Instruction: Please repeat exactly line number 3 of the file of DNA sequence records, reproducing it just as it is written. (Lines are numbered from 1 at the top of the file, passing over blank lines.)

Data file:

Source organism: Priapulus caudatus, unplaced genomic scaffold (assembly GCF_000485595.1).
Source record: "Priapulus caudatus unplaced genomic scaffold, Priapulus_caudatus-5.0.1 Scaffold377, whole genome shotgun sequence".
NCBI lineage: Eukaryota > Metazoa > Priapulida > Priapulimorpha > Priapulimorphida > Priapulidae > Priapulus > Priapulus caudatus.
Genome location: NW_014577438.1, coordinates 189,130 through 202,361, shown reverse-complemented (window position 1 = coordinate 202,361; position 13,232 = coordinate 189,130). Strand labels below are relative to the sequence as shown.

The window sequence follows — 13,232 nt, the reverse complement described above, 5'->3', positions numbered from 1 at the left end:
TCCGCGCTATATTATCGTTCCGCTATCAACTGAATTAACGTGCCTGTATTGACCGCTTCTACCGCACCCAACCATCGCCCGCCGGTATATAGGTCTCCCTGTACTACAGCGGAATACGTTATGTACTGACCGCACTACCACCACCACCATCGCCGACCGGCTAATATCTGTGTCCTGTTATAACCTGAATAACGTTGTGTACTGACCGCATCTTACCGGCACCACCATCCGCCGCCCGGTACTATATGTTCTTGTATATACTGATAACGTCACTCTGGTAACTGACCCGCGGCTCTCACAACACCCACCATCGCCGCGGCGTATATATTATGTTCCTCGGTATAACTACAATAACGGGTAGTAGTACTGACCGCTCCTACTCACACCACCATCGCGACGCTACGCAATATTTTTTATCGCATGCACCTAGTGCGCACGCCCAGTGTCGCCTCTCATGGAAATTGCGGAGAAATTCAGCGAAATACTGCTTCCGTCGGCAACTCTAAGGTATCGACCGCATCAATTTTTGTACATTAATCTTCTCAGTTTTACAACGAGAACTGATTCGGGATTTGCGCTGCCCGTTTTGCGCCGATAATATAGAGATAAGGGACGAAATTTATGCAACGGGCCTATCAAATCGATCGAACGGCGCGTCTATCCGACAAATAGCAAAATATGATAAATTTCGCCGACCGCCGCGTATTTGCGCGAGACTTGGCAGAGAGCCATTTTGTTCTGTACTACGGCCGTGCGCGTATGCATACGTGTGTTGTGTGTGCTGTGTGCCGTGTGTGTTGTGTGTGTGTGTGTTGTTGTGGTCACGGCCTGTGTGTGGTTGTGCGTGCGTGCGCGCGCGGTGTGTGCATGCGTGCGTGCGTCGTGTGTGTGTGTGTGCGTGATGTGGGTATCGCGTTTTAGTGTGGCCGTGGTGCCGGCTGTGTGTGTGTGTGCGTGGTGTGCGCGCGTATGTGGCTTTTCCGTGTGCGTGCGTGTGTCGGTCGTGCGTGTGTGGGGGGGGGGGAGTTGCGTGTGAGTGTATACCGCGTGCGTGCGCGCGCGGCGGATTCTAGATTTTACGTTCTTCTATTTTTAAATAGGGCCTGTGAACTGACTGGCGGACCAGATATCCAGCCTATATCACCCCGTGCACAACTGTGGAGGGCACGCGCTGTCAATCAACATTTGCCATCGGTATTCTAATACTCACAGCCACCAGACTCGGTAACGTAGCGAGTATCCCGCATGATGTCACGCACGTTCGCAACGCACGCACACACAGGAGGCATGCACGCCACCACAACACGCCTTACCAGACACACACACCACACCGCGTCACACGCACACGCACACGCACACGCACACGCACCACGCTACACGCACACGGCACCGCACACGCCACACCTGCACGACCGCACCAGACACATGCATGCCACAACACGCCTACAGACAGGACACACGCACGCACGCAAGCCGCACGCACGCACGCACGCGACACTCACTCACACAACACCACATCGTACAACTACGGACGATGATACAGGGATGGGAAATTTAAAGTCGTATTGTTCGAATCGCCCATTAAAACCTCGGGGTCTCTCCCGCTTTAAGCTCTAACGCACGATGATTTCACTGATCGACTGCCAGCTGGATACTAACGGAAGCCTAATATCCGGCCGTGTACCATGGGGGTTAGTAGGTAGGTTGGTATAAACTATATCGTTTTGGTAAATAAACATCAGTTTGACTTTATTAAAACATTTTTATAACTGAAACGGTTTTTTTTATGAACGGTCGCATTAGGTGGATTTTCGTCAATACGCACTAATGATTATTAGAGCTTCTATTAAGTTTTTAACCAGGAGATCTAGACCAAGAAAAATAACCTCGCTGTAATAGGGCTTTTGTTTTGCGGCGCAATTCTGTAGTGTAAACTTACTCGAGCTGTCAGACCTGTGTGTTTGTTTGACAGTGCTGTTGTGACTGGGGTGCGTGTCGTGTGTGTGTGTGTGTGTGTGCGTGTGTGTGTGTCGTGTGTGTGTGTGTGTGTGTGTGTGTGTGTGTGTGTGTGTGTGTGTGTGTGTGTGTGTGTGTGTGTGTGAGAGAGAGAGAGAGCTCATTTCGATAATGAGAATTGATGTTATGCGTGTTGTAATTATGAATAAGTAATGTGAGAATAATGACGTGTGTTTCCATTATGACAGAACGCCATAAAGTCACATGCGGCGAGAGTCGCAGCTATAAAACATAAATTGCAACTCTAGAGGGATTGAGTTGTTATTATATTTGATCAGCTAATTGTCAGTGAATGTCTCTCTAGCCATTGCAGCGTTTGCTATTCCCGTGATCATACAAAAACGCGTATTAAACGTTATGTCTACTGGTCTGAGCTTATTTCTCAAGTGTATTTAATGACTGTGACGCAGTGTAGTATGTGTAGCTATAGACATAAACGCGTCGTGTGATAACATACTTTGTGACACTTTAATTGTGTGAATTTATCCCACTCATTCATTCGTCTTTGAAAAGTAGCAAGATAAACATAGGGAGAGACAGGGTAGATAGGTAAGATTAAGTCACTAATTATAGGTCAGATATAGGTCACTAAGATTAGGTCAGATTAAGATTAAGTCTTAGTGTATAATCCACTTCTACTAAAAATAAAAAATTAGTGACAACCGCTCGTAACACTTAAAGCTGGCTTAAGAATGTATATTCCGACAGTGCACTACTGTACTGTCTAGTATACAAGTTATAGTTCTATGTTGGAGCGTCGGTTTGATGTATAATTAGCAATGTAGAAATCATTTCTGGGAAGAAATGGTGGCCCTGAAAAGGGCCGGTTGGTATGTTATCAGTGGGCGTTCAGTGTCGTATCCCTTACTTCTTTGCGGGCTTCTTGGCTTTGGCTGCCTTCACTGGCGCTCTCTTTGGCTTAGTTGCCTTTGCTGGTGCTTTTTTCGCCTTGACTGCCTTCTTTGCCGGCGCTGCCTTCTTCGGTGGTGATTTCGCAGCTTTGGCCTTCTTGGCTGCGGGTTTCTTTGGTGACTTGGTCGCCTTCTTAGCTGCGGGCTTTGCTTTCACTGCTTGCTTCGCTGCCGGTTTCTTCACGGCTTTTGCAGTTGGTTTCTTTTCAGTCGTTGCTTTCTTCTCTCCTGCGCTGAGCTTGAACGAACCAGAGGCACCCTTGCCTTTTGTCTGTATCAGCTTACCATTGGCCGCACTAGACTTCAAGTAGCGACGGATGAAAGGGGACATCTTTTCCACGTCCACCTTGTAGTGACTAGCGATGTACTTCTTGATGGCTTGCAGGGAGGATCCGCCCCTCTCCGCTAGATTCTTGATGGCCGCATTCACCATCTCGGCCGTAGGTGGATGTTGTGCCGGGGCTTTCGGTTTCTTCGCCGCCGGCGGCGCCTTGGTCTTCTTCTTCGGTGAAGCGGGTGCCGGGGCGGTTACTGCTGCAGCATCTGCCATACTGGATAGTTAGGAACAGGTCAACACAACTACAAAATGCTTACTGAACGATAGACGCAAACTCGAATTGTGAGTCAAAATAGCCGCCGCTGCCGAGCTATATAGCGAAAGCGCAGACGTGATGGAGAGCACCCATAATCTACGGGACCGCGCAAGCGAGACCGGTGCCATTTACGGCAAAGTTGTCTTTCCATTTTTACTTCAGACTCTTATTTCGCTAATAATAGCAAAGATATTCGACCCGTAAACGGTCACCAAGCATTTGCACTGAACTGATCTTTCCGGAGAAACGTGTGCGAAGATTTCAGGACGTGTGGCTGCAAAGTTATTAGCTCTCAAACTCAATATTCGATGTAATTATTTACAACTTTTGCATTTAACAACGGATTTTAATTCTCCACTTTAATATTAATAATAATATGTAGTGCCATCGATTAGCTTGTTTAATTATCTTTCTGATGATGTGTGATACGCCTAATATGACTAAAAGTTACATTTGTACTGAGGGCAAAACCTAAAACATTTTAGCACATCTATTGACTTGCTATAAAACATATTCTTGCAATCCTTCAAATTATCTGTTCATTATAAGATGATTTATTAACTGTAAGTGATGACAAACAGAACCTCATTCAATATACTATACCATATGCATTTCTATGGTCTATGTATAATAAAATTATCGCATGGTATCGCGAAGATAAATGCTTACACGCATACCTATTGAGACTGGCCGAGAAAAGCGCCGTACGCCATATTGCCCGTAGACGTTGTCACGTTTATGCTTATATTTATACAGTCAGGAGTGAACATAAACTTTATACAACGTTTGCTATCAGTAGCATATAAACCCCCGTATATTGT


NCBI lineage: Eukaryota > Metazoa > Priapulida > Priapulimorpha > Priapulimorphida > Priapulidae > Priapulus > Priapulus caudatus.